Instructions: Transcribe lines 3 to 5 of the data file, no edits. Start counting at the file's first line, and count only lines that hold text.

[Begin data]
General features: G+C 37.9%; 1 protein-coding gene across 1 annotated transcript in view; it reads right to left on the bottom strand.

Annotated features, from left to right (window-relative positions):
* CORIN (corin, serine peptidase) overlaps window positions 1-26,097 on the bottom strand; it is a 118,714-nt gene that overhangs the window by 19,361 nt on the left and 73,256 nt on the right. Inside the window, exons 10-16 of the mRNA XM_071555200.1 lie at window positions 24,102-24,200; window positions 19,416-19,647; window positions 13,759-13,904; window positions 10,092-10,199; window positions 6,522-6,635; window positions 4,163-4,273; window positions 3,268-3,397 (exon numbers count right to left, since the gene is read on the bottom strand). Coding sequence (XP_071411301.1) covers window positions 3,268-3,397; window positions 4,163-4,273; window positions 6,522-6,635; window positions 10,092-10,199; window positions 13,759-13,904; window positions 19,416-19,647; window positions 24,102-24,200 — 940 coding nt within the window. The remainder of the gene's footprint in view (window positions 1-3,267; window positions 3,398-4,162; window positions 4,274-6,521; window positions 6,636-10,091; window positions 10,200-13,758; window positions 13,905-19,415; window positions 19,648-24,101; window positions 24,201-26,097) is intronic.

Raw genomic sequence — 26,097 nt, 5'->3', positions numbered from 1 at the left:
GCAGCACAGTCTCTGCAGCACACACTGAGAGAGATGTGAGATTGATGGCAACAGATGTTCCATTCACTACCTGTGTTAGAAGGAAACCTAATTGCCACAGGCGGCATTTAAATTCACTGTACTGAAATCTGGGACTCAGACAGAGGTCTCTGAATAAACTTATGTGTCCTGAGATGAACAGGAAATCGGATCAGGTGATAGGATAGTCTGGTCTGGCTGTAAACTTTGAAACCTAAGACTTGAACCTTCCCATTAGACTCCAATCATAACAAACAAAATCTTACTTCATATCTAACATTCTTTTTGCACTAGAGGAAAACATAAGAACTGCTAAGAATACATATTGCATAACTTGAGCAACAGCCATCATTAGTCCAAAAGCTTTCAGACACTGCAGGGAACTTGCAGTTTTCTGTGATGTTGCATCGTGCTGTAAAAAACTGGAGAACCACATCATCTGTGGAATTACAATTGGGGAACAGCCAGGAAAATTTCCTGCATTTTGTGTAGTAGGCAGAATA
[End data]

* CORIN (corin, serine peptidase) overlaps window positions 1-26,097 on the bottom strand; it is a 118,714-nt gene that overhangs the window by 19,361 nt on the left and 73,256 nt on the right. Inside the window, exons 10-16 of the mRNA XM_071555200.1 lie at window positions 24,102-24,200; window positions 19,416-19,647; window positions 13,759-13,904; window positions 10,092-10,199; window positions 6,522-6,635; window positions 4,163-4,273; window positions 3,268-3,397 (exon numbers count right to left, since the gene is read on the bottom strand). Coding sequence (XP_071411301.1) covers window positions 3,268-3,397; window positions 4,163-4,273; window positions 6,522-6,635; window positions 10,092-10,199; window positions 13,759-13,904; window positions 19,416-19,647; window positions 24,102-24,200 — 940 coding nt within the window. The remainder of the gene's footprint in view (window positions 1-3,267; window positions 3,398-4,162; window positions 4,274-6,521; window positions 6,636-10,091; window positions 10,200-13,758; window positions 13,905-19,415; window positions 19,648-24,101; window positions 24,201-26,097) is intronic.

Raw genomic sequence — 26,097 nt, 5'->3', positions numbered from 1 at the left:
GCAGCACAGTCTCTGCAGCACACACTGAGAGAGATGTGAGATTGATGGCAACAGATGTTCCATTCACTACCTGTGTTAGAAGGAAACCTAATTGCCACAGGCGGCATTTAAATTCACTGTACTGAAATCTGGGACTCAGACAGAGGTCTCTGAATAAACTTATGTGTCCTGAGATGAACAGGAAATCGGATCAGGTGATAGGATAGTCTGGTCTGGCTGTAAACTTTGAAACCTAAGACTTGAACCTTCCCATTAGACTCCAATCATAACAAACAAAATCTTACTTCATATCTAACATTCTTTTTGCACTAGAGGAAAACATAAGAACTGCTAAGAATACATATTGCATAACTTGAGCAACAGCCATCATTAGTCCAAAAGCTTTCAGACACTGCAGGGAACTTGCAGTTTTCTGTGATGTTGCATCGTGCTGTAAAAAACTGGAGAACCACATCATCTGTGGAATTACAATTGGGGAACAGCCAGGAAAATTTCCTGCATTTTGTGTAGTAGGCAGAATA